Testing autonomous transport

Meet Olli: the self-driving minibus

Amsterdam traffic is getting out of control. This leads to congestion and bottlenecks on the capital’s roads, reducing air quality and quality of life in the city. Is autonomous public transport a solution for the city? Olli – a self-driving minibus – is being tested on and around Marineterrein Amsterdam, ferrying visitors from A to B at the restricted-traffic site.

Meet Olli: the self-driving minibus

Amsterdam traffic is getting out of control. This leads to congestion and bottlenecks on the capital’s roads, reducing air quality and quality of life in the city. Is autonomous public transport a solution for the city? Olli – a self-driving minibus – is being tested on and around Marineterrein Amsterdam, ferrying visitors from A to B at the restricted-traffic site.

  • Short

    Olli is a fully electric, self-driving minibus that can carry up to eight passengers per trip. Using a smart sensor on the roof, Olli continuously scans its surroundings, allowing it to respond to changing traffic situations and learn from them.

    Developments in flexible and collective transport solutions such as Olli could help to keep the city accessible and use the space available as optimally as possible. Olli runs around and just outside Marineterrein Amsterdam as part of a test to see whether autonomous vehicles can work in the city. What are the effects on traffic safety? How does Olli respond to other road users? And to what extent can Olli compete with existing means of transport?

    In addition, we are investigating the effect that self-driving transport has on local residents. Would people be comfortable travelling in a self-driving bus? Would certain groups of the population – such as people with disabilities, the elderly, and children – find it particularly beneficial? It’s important for this test to provoke a discussion about the use and benefits of autonomous transport. That is why we are organizing discussion sessions between experts and residents during the test period about what we want to learn from the testing and how this type of transport can work to our advantage.

  • Facts

    • Autonomous (self-driving)
    • Fully electric
    • Space for eight passengers
    • Designed by American firm Local Motors
    • LIDAR sensor that scans the environment
    • Artificial intelligence – Olli can recommend a café, answer questions, and even tell a joke
    • Adaptable to specific user needs, such as people with disabilities
    • Testing lasts for three months
    • Runs from the bus stop near the main entrance of the Marineterrein on Kattenburgerstraat to the tram stop near the Bimhuis on Piet Heinkade.

  • Info

    The testing is a joint venture between AMS Institute, GVB, Municipality of Amsterdam, Province of North Holland, Amsterdam Transport Authority, and Bureau Marineterrein Amsterdam.

    In 2016, the municipality of Amsterdam conducted research into the potential impact of autonomous transport in the city. It concluded that Amsterdam should test this kind of self-driving vehicle to gain experience in applying it and to discover the potential benefits and pitfalls. The purpose of the test with Olli on Marineterrein Amsterdam is to do exactly that, and to learn from the results, which could lead to Olli also being rolled out in other urban areas and allow further research to be done. Can autonomous transport offer a solution to increasing traffic? Could a self-driving bus deliver packages? How do residents feel about this type of vehicle?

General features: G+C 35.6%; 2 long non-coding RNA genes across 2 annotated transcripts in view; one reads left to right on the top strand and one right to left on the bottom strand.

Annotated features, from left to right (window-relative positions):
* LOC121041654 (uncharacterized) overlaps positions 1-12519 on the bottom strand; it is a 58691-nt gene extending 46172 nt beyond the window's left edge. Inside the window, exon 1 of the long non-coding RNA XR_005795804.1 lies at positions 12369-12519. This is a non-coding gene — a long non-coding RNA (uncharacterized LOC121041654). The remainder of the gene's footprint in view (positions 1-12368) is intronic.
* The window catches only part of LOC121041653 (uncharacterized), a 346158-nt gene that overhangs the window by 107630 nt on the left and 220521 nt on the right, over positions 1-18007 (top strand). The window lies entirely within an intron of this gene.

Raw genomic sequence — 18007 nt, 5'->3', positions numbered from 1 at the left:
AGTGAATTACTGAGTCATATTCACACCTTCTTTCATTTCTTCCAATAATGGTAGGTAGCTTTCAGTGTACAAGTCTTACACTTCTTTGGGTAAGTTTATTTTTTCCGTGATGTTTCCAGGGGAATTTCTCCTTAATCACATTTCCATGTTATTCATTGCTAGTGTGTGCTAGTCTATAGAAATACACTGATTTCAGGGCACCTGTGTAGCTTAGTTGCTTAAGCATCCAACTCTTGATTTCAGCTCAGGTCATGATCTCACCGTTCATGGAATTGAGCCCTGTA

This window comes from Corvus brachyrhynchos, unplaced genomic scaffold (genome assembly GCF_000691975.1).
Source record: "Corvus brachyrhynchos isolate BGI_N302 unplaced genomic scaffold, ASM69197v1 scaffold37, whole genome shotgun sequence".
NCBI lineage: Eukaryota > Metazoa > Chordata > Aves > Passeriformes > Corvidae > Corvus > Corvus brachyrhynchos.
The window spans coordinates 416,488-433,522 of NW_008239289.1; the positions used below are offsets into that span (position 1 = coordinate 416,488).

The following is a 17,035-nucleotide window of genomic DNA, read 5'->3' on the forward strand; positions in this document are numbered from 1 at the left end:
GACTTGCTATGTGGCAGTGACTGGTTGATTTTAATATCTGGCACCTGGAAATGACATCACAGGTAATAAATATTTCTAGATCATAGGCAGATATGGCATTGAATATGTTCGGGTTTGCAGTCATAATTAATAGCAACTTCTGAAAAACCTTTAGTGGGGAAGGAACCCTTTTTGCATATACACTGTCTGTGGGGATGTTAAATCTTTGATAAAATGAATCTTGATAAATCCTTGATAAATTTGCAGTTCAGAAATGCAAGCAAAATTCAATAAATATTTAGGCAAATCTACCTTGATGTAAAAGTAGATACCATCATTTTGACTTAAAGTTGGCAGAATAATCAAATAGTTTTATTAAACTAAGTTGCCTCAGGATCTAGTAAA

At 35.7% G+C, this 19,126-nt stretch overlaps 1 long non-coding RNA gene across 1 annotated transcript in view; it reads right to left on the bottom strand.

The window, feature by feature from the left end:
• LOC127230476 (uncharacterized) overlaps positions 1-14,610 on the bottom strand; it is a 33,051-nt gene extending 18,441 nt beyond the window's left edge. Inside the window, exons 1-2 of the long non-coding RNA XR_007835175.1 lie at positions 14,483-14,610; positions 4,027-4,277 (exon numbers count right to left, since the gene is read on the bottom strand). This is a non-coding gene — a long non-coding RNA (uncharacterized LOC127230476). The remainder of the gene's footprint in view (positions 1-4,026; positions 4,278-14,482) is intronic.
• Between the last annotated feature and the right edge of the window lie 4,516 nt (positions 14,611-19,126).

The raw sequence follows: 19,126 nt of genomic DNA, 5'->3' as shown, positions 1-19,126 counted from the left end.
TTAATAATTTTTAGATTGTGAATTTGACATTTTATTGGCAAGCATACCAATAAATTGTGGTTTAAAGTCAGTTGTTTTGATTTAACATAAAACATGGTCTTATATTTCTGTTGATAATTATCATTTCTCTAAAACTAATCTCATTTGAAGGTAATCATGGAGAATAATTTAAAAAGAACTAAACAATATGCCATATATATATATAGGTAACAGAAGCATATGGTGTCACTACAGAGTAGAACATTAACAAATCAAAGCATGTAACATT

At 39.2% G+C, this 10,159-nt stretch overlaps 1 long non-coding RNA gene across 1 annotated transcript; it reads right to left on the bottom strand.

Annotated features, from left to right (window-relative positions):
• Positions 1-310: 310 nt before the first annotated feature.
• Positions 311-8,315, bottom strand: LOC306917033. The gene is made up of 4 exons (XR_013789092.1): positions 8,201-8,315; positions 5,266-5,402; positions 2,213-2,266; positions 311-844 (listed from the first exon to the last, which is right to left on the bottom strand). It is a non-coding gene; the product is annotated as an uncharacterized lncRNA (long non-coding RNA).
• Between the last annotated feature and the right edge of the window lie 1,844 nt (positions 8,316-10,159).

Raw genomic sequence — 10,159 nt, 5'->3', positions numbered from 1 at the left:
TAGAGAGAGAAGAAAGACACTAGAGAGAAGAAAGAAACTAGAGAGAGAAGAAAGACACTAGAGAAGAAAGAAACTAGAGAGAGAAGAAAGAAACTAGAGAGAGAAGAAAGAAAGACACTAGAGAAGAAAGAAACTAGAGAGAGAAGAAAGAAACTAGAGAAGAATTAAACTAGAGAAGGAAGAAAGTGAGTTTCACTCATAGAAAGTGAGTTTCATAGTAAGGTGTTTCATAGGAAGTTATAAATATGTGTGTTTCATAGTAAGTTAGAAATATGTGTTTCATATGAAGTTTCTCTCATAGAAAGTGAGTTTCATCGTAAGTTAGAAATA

Marineterrein Amsterdam is a privately-owned site that is open to the public, but subject to bylaws and restricted traffic, making it the ideal testing ground for this autonomous, self-driving form of transport. With little traffic around and site rules that apply in addition to the normal rules for each public space, the Marineterrein provides optimal conditions to make the testing as safe and efficient as possible.

    Test phases
    Testing with Olli has yet to actually start. But now that the contract has been signed, the starting gun has been fired. The testing is broken down into the following stages:

    • October 2019: Contract signed by the cooperating parties
    • First half of 2020: Inspection and final approval by the Netherlands Vehicle Authority (RDW)
    • Olli will then enter into operation after final approval is received

Starting shot fired in building 001

  • The cooperating parties came together on 24 October 2019 in building 001 (the Commandantswoning) on Marineterrein Amsterdam to officially fire the starting shot for testing with Olli. Now that the contract has been signed, the first step has been taken towards autonomous transport on the Marineterrein.

    The cooperating parties came together on 24 October 2019 in building 001 (the Commandantswoning) on Marineterrein Amsterdam to officially fire the starting shot for testing with Olli. Now that the contract has been signed, the first step has been taken towards autonomous transport on the Marineterrein.